Citigroup’s quarterly report, out on Tuesday, followed the playbook set by giant rival JPMorgan last week: a searing tax-related smack which investors shrug off, so long as long-term advantages from the new Tax Cuts and Jobs Act are confirmed.
Nothing to see here
Citi profits also outpaced Wall St forecasts—if the one-time $19bn impairment from revised tax benefits is overlooked. These had to change because a tax break designed to avoid double taxation is no longer available to Citi. It is also bringing money onshore in the wake of new rules that allow cash stashed overseas to be repatriated at a less punishing rate. But the pay-off in Citi’s case cost it another $3bn in Q4. All in, Citi’s $22bn taxation hit dragged earnings per share $7.15 into the red. On an adjusted basis, the result was a $1.28 EPS rise, well above $1.19 widely expected.
Knock-on effects from hastily retooled tax arrangements included a dent to the group’s closely watched regulatory capital. But tax impacts only equated to 40 basis points of the reduction. The rest of the slide in its key Common Equity Tier 1 ratio—to 12.3% vs. 13%—was linked to non-tax effects. That helps explain why Citigroup’s optimistic share price surge of almost 3% in pre-opening business translated to a gain of just a few cents at the time of writing. Citigroup had after all a quarter much in keeping with the rest of rather stolid year in big banking. The bank’s Institutional Clients Group, comprising investment banking and trading fell 1%, as persistent low volatility across market again took its toll. With rivals seeing similar softness however, investors look to differentiate less on the basis of trading revenues.
Equity trading perks up
Citi didn’t miss out on firmer equity markets over the quarter which also buffered JPMorgan’s stock trading business. Like JPM, Citi saw a reported decline in bond and stock markets. The latter decline, however, was due to a single client’s losses. The client is likely to be the same one that JPMorgan was exposed to, beleaguered South African retailer Steinhoff. The group’s collapse resulted in JPM’s equity revenue sliding in Q4 as well.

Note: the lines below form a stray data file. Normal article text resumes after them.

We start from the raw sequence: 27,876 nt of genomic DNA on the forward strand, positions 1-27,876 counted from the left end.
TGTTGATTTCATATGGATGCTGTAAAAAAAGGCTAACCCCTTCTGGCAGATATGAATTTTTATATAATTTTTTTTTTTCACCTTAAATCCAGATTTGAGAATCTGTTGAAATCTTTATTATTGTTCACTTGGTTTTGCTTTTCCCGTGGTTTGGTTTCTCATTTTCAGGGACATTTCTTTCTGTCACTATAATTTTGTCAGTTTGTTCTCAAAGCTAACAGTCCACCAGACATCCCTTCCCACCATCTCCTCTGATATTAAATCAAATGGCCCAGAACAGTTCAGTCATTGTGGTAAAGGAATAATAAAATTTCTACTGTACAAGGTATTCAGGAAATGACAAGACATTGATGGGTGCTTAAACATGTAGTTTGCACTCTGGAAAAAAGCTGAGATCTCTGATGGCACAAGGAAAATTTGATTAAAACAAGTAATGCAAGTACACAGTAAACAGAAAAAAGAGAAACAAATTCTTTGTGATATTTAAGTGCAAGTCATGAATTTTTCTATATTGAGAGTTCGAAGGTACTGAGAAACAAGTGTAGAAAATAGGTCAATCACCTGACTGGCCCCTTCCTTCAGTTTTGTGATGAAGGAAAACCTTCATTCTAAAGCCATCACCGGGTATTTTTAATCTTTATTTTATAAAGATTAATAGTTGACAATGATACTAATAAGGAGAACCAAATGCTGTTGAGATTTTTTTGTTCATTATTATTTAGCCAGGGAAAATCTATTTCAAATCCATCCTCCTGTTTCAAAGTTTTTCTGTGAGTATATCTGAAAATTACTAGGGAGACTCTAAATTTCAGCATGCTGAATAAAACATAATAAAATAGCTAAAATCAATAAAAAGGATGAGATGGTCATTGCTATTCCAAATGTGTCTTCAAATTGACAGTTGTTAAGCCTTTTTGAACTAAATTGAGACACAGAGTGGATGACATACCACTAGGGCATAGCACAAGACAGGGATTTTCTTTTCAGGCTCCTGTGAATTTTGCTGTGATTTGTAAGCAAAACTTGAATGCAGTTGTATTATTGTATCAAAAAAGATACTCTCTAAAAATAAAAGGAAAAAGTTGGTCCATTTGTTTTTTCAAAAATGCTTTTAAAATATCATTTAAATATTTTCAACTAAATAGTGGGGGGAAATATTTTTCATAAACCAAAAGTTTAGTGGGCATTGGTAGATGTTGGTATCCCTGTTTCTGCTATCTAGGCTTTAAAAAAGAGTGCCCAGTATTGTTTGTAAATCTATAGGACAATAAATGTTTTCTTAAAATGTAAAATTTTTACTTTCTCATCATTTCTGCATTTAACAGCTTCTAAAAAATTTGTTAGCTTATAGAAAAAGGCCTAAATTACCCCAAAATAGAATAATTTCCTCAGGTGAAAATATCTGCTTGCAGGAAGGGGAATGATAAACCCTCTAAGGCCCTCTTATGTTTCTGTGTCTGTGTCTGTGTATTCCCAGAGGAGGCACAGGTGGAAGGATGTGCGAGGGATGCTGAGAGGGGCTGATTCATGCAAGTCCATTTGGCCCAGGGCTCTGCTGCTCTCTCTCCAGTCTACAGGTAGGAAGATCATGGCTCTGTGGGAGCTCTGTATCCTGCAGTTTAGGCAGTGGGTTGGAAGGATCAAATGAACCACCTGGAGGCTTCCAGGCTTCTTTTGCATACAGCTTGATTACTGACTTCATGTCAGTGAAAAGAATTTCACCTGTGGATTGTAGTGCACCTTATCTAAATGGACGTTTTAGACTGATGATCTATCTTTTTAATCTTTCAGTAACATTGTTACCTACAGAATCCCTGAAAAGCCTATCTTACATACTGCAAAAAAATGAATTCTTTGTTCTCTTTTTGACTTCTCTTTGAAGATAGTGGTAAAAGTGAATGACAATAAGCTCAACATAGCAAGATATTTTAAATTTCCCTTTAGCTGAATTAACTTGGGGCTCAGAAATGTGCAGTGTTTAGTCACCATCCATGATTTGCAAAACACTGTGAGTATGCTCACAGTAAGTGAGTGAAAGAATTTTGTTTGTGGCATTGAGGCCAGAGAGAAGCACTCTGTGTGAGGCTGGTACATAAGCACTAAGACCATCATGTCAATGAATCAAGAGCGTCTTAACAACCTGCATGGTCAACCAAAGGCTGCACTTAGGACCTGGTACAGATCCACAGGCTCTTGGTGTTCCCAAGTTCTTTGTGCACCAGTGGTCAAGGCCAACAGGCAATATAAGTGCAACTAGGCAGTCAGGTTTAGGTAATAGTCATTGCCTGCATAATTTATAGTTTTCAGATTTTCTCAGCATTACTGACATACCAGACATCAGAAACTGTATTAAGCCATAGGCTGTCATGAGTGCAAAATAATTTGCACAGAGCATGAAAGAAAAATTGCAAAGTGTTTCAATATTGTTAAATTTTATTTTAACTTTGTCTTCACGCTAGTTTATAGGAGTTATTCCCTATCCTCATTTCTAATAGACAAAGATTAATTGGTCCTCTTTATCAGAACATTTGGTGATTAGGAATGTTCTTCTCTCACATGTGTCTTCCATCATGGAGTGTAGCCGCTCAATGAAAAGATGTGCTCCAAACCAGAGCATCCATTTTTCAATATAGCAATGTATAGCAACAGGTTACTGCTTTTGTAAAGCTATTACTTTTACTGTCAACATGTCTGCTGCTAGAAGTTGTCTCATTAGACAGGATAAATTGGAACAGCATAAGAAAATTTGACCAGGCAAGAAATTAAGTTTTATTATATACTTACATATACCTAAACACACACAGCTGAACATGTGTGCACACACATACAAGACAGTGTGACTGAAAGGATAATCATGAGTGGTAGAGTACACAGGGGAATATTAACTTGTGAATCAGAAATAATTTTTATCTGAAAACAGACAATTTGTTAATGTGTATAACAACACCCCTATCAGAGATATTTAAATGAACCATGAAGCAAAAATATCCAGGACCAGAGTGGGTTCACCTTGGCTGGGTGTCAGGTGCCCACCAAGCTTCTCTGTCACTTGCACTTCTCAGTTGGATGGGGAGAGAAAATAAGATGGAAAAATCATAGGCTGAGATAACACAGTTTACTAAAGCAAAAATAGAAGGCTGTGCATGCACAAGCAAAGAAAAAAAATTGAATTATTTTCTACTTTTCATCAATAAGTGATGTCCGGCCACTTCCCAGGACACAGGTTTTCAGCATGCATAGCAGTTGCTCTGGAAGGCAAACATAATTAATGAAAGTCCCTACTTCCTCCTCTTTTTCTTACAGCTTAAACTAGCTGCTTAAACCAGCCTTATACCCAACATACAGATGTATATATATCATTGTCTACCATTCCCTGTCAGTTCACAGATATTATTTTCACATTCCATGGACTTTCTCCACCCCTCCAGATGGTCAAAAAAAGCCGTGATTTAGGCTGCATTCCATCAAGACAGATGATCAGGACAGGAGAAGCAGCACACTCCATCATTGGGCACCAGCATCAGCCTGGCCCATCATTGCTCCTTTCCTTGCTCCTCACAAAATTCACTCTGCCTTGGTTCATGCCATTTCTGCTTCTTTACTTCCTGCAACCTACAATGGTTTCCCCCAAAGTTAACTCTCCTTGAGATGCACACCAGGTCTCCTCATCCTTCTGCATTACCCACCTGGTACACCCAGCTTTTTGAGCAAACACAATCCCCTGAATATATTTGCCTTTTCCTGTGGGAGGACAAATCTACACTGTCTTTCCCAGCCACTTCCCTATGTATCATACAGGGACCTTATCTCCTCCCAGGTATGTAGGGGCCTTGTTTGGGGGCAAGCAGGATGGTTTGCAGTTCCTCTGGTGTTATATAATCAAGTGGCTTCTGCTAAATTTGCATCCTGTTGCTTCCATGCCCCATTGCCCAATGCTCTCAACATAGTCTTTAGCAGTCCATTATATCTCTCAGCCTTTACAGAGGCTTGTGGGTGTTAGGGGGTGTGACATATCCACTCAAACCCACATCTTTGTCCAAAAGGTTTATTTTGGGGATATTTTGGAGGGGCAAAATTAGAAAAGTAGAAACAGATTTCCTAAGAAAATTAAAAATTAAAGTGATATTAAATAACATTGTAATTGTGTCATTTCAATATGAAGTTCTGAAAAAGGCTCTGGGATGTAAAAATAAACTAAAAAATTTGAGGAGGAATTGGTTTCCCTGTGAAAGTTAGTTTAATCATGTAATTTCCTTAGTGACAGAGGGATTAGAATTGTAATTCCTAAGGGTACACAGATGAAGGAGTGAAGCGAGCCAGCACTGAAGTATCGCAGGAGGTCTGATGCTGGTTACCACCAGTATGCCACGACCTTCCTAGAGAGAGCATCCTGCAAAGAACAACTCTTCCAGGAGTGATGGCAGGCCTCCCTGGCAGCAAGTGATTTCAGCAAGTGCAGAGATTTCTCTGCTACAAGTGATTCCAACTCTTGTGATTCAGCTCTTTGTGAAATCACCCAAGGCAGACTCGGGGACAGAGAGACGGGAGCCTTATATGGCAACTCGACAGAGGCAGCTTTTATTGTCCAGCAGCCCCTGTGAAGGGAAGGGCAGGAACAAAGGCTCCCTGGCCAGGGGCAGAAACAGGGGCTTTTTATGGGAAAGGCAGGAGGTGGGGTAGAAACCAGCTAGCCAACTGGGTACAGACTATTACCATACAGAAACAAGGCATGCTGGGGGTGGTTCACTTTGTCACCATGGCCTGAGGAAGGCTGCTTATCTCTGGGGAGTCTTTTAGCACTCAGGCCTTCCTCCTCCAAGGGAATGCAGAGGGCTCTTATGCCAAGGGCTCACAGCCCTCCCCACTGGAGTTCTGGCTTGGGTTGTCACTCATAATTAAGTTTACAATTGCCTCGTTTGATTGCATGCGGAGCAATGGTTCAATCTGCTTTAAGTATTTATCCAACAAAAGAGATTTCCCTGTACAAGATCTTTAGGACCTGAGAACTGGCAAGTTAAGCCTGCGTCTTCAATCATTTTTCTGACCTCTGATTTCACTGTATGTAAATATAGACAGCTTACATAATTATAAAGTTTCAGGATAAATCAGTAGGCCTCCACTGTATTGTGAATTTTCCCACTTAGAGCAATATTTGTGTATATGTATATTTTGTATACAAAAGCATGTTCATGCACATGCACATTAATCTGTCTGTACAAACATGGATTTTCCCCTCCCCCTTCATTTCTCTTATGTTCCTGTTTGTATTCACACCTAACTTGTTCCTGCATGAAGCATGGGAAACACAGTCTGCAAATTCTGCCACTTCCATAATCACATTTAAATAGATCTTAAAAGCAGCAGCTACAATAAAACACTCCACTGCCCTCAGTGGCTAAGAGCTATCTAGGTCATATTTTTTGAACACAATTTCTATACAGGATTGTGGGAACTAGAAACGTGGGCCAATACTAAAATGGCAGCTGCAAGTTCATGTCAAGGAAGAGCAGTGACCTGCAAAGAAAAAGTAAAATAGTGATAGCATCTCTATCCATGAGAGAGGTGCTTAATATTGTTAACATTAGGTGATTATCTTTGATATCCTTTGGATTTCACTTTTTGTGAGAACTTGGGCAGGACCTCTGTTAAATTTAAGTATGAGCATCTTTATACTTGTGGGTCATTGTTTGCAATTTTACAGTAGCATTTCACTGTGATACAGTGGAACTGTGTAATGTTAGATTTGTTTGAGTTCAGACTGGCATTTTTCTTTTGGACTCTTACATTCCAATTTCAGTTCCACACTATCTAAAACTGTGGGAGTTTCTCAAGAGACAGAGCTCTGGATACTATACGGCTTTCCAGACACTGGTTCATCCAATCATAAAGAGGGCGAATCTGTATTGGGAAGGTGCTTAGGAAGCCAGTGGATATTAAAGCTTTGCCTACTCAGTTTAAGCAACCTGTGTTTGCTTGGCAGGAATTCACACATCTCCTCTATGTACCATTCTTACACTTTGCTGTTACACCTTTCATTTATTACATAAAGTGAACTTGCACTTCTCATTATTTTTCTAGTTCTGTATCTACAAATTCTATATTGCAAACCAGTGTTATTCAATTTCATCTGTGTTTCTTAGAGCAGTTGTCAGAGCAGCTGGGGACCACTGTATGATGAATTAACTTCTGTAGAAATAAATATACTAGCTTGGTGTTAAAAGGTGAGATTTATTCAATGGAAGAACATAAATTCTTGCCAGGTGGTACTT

Some of the support for Citi’s earnings came from a $400m reduction in operating expenses, helping edge underlying profits up 4% on the year. Investors seemed to reassess that win later though, regardless of its Global Consumer Banking business revenue rising 5.6%. The division accounted for half of Citi’s total revenue, helping offset weak market and leaving a slightly better than expected total of $17.26bn.
The overall better tone of the quarter and year helped Citi dump its ‘also ran’ tag among the U.S. bulge-bracket. That is reflected in Citi shares’ almost 30% rise over a year, in line with larger rival JPMorgan. Because Citi earns half its profits overseas where tax is already lower than in the States, hoped for advantages from revamped tax laws are commonly forecast to be lower. But a fair quarter will do its stock no harm. Nor will the 5 percentage point reduction it expects to its tax rate. This should enable the bank to keep matching the unspectacular pace of rivals’ improving returns.
Cost savings boosted
another two thirds of a percentage point.
The snag with Citigroup's C.N decade-long climb back from the financial brink is that it's largely driven by forces boss Mike Corbat doesn't control. Changes to the U.S. tax regime show that's sometimes a good thing.
Tax cuts just left Citi with a big loss, and a bigger opportunity. The $203 billion U.S. lender took an $22 billion charge in the last quarter of 2017 as it wrote down deferred tax assets – credits against future tax bills – and took a hit for deemed repatriation of overseas earnings. That left it deep in the red. But its new corporate tax rate of an effective 25 percent will hike earnings in future. If it had been in effect in the period, the 9.6 percent return on tangible common equity Corbat just reported for the year would have risen to above 10 percent – already beating his target for 2018, and suggesting he can get more ambitious.
Beyond that, the impact of tax cuts gets less clear, but probably still helpful. If consumers and small businesses feel richer, as rival JPMorgan JPM.N said last week it expects they will, it should benefit a company like Citi that makes roughly one-quarter of its revenue from credit cards. Corbat warned last year that the cost of writing down unrecoverable loans was going to rise a little more than expected – and credit losses on its North American own-brand card business rose 10 percent in the quarter. More cash flow for households may keep that in check, and it might actually encourage more borrowing.
Where Corbat can steer Citi directly, he is doing so. Expenses fell to 58 percent of revenue, compared with 59 percent a year ago. Investment banking was more mixed: revenue from fixed-income trading, where Citi is heavily exposed to flaccid rate and currency movements, plunged by almost one-fifth. Yet the bank is taking more advisory fees. Its share of the overall pot rose a little to 4.8 percent in 2017, according to Thomson Reuters data.
Citi is still a passenger in some important ways – rate setters will decide what happens to the yield on its $1.8 trillion of assets, while regulators must still sign off on future cash returns to shareholders. And of course, some of what's saved in tax will go to staff and customers, but then that's the case for other banks too. Citi was for a long time the only big U.S. lender with a market value below the book value of its equity. Whether through its own doing or not, it can now leave that sorry label behind.